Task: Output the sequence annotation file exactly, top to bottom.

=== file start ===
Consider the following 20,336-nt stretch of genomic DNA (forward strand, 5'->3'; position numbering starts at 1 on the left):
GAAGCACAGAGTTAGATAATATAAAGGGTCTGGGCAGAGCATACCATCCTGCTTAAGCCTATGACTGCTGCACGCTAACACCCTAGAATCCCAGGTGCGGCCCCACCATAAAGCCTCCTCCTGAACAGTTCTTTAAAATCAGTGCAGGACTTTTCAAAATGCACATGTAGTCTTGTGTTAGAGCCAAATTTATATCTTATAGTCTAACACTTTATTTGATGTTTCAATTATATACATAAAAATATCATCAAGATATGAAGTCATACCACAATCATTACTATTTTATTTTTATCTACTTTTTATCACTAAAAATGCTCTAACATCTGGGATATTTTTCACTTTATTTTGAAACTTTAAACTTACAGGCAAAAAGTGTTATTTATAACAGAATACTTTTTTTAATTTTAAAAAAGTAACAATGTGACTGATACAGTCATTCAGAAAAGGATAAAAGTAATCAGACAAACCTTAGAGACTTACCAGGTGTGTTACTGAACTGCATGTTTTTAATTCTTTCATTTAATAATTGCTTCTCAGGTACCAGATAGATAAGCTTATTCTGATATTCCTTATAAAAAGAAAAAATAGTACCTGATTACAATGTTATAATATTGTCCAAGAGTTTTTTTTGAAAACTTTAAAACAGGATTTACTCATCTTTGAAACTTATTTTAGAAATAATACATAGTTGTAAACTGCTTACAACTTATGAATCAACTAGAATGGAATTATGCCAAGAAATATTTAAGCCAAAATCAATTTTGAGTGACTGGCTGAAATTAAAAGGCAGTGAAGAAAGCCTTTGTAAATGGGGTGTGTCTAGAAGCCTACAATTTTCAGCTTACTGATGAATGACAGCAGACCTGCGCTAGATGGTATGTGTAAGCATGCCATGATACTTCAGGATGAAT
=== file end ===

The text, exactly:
Consider the following 20,336-nt stretch of genomic DNA (forward strand, 5'->3'; position numbering starts at 1 on the left):
GAAGCACAGAGTTAGATAATATAAAGGGTCTGGGCAGAGCATACCATCCTGCTTAAGCCTATGACTGCTGCACGCTAACACCCTAGAATCCCAGGTGCGGCCCCACCATAAAGCCTCCTCCTGAACAGTTCTTTAAAATCAGTGCAGGACTTTTCAAAATGCACATGTAGTCTTGTGTTAGAGCCAAATTTATATCTTATAGTCTAACACTTTATTTGATGTTTCAATTATATACATAAAAATATCATCAAGATATGAAGTCATACCACAATCATTACTATTTTATTTTTATCTACTTTTTATCACTAAAAATGCTCTAACATCTGGGATATTTTTCACTTTATTTTGAAACTTTAAACTTACAGGCAAAAAGTGTTATTTATAACAGAATACTTTTTTTAATTTTAAAAAAGTAACAATGTGACTGATACAGTCATTCAGAAAAGGATAAAAGTAATCAGACAAACCTTAGAGACTTACCAGGTGTGTTACTGAACTGCATGTTTTTAATTCTTTCATTTAATAATTGCTTCTCAGGTACCAGATAGATAAGCTTATTCTGATATTCCTTATAAAAAGAAAAAATAGTACCTGATTACAATGTTATAATATTGTCCAAGAGTTTTTTTTGAAAACTTTAAAACAGGATTTACTCATCTTTGAAACTTATTTTAGAAATAATACATAGTTGTAAACTGCTTACAACTTATGAATCAACTAGAATGGAATTATGCCAAGAAATATTTAAGCCAAAATCAATTTTGAGTGACTGGCTGAAATTAAAAGGCAGTGAAGAAAGCCTTTGTAAATGGGGTGTGTCTAGAAGCCTACAATTTTCAGCTTACTGATGAATGACAGCAGACCTGCGCTAGATGGTATGTGTAAGCATGCCATGATACTTCAGGATGAAT